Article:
Already 74 days into the NBA lockout, players are searching for normalcy in the most abnormal of times.
Some former LSU players found a break from the uncertainty Sunday as they gathered at Baton Rouge Community College's Bonne Sante Wellness Center for the Baton Rouge Pro-Am Classic tournament on Sunday.
Former LSU stars like Glen "Big Baby" Davis, Marcus Thornton and Anthony Randolph organized the charity event that also included budding NBA stars like Greg Monroe of the Detroit Pistons and O.J. Mayo of the Memphis Grizzlies.
Some of the players, including Davis, pledged whatever money they raised Sunday to BRCC.
The tournament offered a chance to mingle with neighborhood friends. Players also signed autographs and took pictures with fans. Most importantly, they supported a noble cause through their passion: competition on the basketball court.
But despite the joy of returning home to entertain longtime supporters, there's no escape from the price of business.
"It's a business, and we have no control over it," Thornton said of the NBA's labor dispute. "There's the business side and the playing side, and you have to go along with both of them."
The lockout has been especially difficult for free agents like Thornton and Davis. In a normal offseason, most free agents would already know their destination and find themselves on a roster preparing for training camp.
But the labor situation has left all team activities at a standstill, leaving players unable to entertain, much less negotiate, any offers.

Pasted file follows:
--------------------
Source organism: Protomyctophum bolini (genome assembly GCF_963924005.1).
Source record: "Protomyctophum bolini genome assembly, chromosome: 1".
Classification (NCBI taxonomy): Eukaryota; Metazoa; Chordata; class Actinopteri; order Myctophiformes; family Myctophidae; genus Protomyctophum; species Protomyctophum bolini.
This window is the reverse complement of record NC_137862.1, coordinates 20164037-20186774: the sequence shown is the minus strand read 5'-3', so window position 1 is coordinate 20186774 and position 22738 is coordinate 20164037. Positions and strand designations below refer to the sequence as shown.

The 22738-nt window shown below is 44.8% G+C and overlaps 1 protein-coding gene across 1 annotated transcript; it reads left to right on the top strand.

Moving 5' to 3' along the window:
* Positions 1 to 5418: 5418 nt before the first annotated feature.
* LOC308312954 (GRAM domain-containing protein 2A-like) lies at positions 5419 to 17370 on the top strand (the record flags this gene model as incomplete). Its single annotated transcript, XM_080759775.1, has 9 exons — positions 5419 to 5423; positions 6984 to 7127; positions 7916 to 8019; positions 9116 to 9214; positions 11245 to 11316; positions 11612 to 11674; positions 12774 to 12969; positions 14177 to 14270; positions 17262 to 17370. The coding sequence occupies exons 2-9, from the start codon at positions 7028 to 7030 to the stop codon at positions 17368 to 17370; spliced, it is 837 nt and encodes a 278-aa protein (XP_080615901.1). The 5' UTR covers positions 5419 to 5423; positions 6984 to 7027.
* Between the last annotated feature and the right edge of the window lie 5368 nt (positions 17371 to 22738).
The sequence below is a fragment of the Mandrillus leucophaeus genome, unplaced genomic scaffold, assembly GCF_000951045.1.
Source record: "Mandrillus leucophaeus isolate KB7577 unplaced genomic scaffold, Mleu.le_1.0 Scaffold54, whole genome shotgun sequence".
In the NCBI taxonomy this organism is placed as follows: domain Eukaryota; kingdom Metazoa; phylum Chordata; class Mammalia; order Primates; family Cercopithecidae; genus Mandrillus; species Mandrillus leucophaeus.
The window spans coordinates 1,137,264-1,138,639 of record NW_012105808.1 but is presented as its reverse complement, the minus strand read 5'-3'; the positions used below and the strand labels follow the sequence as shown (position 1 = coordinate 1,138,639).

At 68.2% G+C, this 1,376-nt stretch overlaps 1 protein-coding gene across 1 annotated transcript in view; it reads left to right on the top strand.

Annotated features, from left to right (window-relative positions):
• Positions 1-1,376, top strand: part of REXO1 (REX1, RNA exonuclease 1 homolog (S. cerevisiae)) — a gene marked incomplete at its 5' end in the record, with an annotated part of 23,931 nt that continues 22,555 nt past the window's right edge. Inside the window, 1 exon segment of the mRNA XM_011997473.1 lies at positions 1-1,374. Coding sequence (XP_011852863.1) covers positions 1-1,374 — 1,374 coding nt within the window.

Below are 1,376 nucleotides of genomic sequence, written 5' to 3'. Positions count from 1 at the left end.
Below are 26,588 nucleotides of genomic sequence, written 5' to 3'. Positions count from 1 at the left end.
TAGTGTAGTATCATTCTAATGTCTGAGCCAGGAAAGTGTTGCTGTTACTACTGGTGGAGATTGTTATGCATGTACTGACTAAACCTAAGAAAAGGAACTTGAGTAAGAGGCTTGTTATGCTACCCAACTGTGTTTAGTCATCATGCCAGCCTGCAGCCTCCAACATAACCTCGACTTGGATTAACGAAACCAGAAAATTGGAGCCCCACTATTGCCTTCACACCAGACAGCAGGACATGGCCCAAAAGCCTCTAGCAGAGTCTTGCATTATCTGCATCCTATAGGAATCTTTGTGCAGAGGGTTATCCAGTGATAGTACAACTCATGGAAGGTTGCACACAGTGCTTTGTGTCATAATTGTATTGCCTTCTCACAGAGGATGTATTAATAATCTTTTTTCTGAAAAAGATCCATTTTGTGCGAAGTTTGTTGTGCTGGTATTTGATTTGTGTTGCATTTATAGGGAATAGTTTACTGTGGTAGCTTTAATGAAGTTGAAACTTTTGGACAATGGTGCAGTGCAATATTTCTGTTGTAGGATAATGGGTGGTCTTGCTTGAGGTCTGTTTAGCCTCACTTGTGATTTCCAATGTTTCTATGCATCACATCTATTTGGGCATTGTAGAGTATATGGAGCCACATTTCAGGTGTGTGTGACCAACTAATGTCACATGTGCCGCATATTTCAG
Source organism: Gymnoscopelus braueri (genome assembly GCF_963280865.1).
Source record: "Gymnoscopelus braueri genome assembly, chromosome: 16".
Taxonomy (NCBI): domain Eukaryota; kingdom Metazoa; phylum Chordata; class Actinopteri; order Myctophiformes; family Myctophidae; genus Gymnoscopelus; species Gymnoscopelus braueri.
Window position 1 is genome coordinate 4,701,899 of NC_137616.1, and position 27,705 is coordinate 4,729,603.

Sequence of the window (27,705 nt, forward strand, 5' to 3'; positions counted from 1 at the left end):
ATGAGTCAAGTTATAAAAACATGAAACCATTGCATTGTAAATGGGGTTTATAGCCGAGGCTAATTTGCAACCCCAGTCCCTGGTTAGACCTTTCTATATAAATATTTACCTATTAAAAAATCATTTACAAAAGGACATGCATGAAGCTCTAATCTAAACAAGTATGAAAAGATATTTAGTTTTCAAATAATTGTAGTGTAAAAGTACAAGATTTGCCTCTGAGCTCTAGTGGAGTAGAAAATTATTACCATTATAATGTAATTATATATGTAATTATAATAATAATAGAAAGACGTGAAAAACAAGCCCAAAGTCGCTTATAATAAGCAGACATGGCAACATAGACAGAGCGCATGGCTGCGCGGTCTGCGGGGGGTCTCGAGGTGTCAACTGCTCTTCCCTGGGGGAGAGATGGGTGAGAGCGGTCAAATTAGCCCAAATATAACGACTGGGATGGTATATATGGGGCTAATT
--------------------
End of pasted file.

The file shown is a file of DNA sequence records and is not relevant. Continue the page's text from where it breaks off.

"It's really tough right now because I can't talk to anybody," Thornton said, who averaged 21 points and 38 minutes per game in 27 games with the Sacramento Kings after he was traded by the New Orleans Hornets.
"Since I'm a free agent, who knows where I'll end up.
It's tough not knowing where things are going and where they're heading."
A popular destination for free agents this summer has been overseas. Many players, including the New Jersey Nets' All-Star point guard Deron Williams, have agreed to contracts with European and Chinese clubs in the event that a significant portion of the NBA season is lost.
Thornton, who returned to Baton Rouge and trained here this summer, said he has received and considered many international offers. His family has helped him identify what's best for his interests. But instead of rushing to sign an offer, he remains optimistic a deal will get done.
"The only thing you can do is hope we don't lose any regular season games and maybe just a few preseason games, but it can go either way," he said.
Davis also said progress is being made between the owners and players' union. With the opening of training camp on Oct. 3 in jeopardy, he said negotiations will become increasingly important because both sides must reach an agreement that accommodates both sides as well as the NBA's fans.
"Sometimes we get caught in the finances too much," Davis said. "You have to be smart, but at the same time you have to do what's right in your heart, not only for the players and owners but also the fans.
"The cause is greater than basketball. It's almost time for training camp and we haven't got it done, so people are going to have a sense of urgency."
Owners and leaders of the players' association met for five hours on Thursday. Negotiations are scheduled to resume Tuesday.